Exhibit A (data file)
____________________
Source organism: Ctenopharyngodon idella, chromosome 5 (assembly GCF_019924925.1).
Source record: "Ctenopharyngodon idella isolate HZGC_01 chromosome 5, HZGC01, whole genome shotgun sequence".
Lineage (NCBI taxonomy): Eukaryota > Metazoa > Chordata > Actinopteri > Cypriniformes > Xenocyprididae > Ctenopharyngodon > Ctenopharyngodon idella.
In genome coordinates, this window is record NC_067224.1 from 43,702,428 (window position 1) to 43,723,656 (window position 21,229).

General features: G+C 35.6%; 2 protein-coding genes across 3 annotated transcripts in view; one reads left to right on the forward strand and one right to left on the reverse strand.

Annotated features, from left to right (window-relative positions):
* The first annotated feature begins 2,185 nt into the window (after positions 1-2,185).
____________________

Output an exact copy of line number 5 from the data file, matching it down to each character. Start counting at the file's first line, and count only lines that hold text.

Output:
General features: G+C 35.6%; 2 protein-coding genes across 3 annotated transcripts in view; one reads left to right on the forward strand and one right to left on the reverse strand.